Cars are part and parcel of living in a town or city, but traffic can have a negative impact on the quality of people’s lives.

When traffic builds up in residential areas, we’re less likely to walk or cycle. Children spend less time playing outside and neighbours don’t talk to each other.

We think that people deserve to live on streets that are quiet, safe and clean – and that’s why we campaign for low traffic neighbourhoods so that people, and not cars, come first.

London Living Streets Group

What's the story?

Local Living Streets Groups up and down the country are campaigning to introduce low-traffic neighbourhoods so that streets become attractive, safe and healthy places.

Low traffic neighbourhoods – also known as ‘mini-hollands’ – deliver real benefits to residents. They connect quiet streets with safe crossings across main roads to create a network of direct routes for walking and cycling that any age or ability can use.

Communities have benefited from low traffic neighbourhoods for some years, and projects have been set up in London boroughs such as Islington, Southwark and, in 2014, Waltham Forest.

As a result, there have been reduced levels of car usage, more walking, and speed limits have been introduced. Children play out more, neighbours catch up, air pollution is lower, road safety has improved and people use walking and cycling for everyday journeys.

Emma and her children

What happened in Walthamstow?

When Waltham Forest Council received funding from Transport for London to create a low-traffic neighbourhood, local residents and campaigners worked hard to explain the benefits of low traffic neighbourhoods to the community.

At first some residents weren’t too keen on introducing low-traffic neighbourhoods and were worried that it would be difficult to access homes and businesses.

They also thought that it would lead to an increase in traffic on the main roads and might force traffic outside of schools.

However, they soon saw the improvement in the area, and counts on main roads in Waltham Forest have shown that traffic is now more spread out across the day and maximum peak hour flows are lower on the main roads.

Walthamstow Village is now one of London’s most advanced liveable-neighbourhood schemes and traffic levels have fallen by over 90% on some streets and by 56% on average. The scheme has made people think twice about using their car for shorter journeys and within a year, there was an increase in the number of people walking in the area, with residents walking 32 minutes and cycling on average nine minutes more per week. It’s now easier to cross the road and safer for cyclists and there’s a lot less air pollution.

Walthamstow Village has also become a great deal greener with new trees and ‘pocket parks’ that offer attractive planters, seating and community gardens.

Emma Griffin from London Living Streets Group has been really inspired by the Waltham Forest project and says that ‘there’s more of a community feel in the area and more people visit the area because it’s easier to get around. It’s had a positive impact on local businesses, too, and many derelict shops have reopened.’

What's next?

Living Streets wants to support Local Groups to campaign for low traffic neighbourhoods in other parts of London and across the UK.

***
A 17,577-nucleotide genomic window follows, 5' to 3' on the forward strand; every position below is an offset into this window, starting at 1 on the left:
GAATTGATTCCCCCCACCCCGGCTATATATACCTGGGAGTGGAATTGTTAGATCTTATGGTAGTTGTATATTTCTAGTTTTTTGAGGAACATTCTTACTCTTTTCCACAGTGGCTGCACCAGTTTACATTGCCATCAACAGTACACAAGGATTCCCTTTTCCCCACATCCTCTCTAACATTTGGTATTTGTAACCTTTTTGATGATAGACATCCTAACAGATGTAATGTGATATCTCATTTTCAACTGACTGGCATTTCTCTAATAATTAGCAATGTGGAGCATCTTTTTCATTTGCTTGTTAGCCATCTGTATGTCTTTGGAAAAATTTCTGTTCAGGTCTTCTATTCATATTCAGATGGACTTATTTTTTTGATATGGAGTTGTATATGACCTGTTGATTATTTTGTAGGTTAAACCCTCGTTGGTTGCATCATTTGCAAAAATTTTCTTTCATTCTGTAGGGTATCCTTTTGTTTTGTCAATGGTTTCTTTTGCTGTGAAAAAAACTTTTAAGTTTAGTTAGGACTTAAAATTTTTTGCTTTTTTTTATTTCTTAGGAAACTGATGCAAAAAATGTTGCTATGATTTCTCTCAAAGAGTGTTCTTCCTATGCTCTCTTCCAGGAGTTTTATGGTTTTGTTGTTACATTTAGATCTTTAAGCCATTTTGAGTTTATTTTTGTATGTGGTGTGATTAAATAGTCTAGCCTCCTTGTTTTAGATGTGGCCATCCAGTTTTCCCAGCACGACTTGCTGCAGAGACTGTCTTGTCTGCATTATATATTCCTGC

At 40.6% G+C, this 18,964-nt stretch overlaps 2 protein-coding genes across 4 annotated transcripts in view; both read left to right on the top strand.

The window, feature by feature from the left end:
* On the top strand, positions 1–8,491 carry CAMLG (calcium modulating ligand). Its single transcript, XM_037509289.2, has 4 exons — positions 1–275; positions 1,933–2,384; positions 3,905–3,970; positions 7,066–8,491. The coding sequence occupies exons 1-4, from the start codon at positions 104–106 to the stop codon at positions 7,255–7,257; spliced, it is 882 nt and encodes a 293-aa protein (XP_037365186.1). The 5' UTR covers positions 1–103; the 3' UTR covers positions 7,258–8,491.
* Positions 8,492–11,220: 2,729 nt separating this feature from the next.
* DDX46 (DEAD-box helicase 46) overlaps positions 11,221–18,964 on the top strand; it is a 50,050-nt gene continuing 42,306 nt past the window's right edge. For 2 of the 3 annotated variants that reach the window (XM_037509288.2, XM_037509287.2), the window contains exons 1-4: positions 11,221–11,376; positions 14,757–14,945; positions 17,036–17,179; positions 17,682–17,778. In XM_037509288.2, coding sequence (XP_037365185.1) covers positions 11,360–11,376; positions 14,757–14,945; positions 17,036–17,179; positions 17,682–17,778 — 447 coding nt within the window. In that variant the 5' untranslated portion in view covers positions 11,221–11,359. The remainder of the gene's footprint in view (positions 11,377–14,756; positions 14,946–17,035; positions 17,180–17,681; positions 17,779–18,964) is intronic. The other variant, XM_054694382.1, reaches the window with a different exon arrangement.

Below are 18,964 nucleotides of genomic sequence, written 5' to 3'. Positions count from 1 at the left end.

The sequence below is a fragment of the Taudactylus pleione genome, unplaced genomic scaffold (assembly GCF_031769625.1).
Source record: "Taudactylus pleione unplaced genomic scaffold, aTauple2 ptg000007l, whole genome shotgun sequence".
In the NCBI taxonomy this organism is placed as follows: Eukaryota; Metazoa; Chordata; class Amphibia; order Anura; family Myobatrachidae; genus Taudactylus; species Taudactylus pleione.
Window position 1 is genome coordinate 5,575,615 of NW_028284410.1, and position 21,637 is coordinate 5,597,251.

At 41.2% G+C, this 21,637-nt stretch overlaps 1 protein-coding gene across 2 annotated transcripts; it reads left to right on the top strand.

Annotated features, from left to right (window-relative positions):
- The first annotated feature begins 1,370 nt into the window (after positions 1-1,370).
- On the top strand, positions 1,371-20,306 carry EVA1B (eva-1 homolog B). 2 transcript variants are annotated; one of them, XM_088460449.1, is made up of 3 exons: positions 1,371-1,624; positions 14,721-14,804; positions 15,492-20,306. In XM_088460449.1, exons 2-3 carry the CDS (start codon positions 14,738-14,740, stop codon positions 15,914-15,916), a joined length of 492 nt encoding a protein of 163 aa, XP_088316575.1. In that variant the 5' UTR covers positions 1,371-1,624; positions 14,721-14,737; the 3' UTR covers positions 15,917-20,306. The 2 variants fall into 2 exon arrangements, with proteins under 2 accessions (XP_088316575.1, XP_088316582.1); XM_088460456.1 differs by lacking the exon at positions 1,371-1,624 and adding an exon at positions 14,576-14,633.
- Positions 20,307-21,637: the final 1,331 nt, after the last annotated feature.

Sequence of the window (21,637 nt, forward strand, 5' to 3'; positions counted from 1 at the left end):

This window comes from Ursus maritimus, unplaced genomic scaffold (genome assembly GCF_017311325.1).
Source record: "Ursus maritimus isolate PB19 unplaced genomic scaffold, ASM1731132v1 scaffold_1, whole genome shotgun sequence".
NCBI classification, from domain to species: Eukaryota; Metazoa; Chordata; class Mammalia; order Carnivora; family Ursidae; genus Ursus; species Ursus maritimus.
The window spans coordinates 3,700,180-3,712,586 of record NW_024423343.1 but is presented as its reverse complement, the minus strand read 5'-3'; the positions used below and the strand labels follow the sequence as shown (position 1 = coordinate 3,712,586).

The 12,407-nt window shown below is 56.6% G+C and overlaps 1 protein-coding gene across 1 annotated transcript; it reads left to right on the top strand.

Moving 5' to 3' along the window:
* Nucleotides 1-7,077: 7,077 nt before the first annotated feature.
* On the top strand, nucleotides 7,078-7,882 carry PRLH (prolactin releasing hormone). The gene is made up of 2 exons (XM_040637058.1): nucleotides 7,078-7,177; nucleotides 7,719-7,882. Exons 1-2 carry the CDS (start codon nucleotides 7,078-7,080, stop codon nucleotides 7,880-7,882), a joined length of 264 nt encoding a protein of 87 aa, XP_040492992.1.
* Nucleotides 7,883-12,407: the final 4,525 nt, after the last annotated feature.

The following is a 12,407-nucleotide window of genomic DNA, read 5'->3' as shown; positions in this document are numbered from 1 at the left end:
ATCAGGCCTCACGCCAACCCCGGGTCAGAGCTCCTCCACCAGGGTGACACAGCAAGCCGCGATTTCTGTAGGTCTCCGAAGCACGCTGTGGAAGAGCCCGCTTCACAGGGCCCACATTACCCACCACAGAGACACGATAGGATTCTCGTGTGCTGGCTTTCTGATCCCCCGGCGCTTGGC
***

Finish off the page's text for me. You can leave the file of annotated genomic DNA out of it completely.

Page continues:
Both Haringey and Bromley Living Streets Groups have held events to present the benefits that low-traffic neighbourhoods could offer to their areas bringing together organisations and councillors who support the initiatives.

London is the busiest city in the UK, and around 22% of all car trips made by residents every day are under 2km. These journeys could be walked or cycled and roads need to be safer to encourage more people to do this.

Research suggests that air quality on main roads does not decrease when low traffic neighbourhoods are introduced.

The Healthy Neighbourhoods programme provides community support for traffic reduction in 18 residential areas in Lewisham. The scheme takes a bottom-up approach to work with residents to come up with solutions to reduce traffic and encourage more people to walk and cycle. The Dulwich and Herne Hill Safe Routes to School group campaigns for safer streets so that pupils and their families can walk or cycle to school.

The low traffic neighbourhood scheme in Waltham Forest has transformed the way residents live and many are healthier and happier as a result.

What you can do

  • Talk to your community and ask people if they’re happy with the levels of traffic on their street. Is the street a safe place for children to play?
  • Speak up. Ask your local council if improvements can be made.
  • Get information about car ownership and use in your area, as well as traffic numbers and proportion, congestion and pollution levels. Use surveys and early engagement results to showcase why the scheme is necessary and use data to demonstrate likely outcomes.
  • We can hold the local authority to account for their performance when it comes to looking after the needs of people to make everyday journeys on foot.
  • We plan to use our evidence to influence policy decisions in the Council.
  • Be persistent. Planning applications can take a long time, but keep talking to your local council. You’ll also need political buy-in to make sure that councillors are invested in your scheme.

Inspired? Here's how you can get involved